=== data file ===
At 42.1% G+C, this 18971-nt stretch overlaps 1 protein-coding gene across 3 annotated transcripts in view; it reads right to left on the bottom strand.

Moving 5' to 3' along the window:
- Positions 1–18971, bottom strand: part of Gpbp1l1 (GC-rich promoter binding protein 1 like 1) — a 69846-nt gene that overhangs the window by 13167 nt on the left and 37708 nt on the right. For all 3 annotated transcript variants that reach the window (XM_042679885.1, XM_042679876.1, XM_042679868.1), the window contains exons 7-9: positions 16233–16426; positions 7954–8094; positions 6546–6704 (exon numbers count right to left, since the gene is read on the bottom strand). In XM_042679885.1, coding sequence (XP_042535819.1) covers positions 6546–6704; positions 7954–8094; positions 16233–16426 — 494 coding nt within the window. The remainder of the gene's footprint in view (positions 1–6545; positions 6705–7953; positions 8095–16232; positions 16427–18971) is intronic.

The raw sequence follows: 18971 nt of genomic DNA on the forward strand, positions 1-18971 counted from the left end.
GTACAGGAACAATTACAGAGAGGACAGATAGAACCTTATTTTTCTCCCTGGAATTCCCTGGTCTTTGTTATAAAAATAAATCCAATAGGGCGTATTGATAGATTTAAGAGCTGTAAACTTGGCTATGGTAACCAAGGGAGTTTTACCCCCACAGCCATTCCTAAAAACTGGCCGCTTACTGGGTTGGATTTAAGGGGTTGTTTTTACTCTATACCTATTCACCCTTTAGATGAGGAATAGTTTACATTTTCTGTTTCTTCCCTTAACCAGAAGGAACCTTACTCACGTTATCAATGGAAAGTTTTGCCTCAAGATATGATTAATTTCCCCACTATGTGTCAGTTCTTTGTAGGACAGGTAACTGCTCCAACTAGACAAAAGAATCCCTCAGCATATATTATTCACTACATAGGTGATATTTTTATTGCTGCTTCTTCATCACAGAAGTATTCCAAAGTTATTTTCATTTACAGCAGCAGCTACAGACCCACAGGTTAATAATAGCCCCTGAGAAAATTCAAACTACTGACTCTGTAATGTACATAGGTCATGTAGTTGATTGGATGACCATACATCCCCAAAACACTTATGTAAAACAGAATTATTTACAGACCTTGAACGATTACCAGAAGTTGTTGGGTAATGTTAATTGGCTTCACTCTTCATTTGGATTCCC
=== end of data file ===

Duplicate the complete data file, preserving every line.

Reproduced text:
At 42.1% G+C, this 18971-nt stretch overlaps 1 protein-coding gene across 3 annotated transcripts in view; it reads right to left on the bottom strand.

Moving 5' to 3' along the window:
- Positions 1–18971, bottom strand: part of Gpbp1l1 (GC-rich promoter binding protein 1 like 1) — a 69846-nt gene that overhangs the window by 13167 nt on the left and 37708 nt on the right. For all 3 annotated transcript variants that reach the window (XM_042679885.1, XM_042679876.1, XM_042679868.1), the window contains exons 7-9: positions 16233–16426; positions 7954–8094; positions 6546–6704 (exon numbers count right to left, since the gene is read on the bottom strand). In XM_042679885.1, coding sequence (XP_042535819.1) covers positions 6546–6704; positions 7954–8094; positions 16233–16426 — 494 coding nt within the window. The remainder of the gene's footprint in view (positions 1–6545; positions 6705–7953; positions 8095–16232; positions 16427–18971) is intronic.

The raw sequence follows: 18971 nt of genomic DNA on the forward strand, positions 1-18971 counted from the left end.
GTACAGGAACAATTACAGAGAGGACAGATAGAACCTTATTTTTCTCCCTGGAATTCCCTGGTCTTTGTTATAAAAATAAATCCAATAGGGCGTATTGATAGATTTAAGAGCTGTAAACTTGGCTATGGTAACCAAGGGAGTTTTACCCCCACAGCCATTCCTAAAAACTGGCCGCTTACTGGGTTGGATTTAAGGGGTTGTTTTTACTCTATACCTATTCACCCTTTAGATGAGGAATAGTTTACATTTTCTGTTTCTTCCCTTAACCAGAAGGAACCTTACTCACGTTATCAATGGAAAGTTTTGCCTCAAGATATGATTAATTTCCCCACTATGTGTCAGTTCTTTGTAGGACAGGTAACTGCTCCAACTAGACAAAAGAATCCCTCAGCATATATTATTCACTACATAGGTGATATTTTTATTGCTGCTTCTTCATCACAGAAGTATTCCAAAGTTATTTTCATTTACAGCAGCAGCTACAGACCCACAGGTTAATAATAGCCCCTGAGAAAATTCAAACTACTGACTCTGTAATGTACATAGGTCATGTAGTTGATTGGATGACCATACATCCCCAAAACACTTATGTAAAACAGAATTATTTACAGACCTTGAACGATTACCAGAAGTTGTTGGGTAATGTTAATTGGCTTCACTCTTCATTTGGATTCCC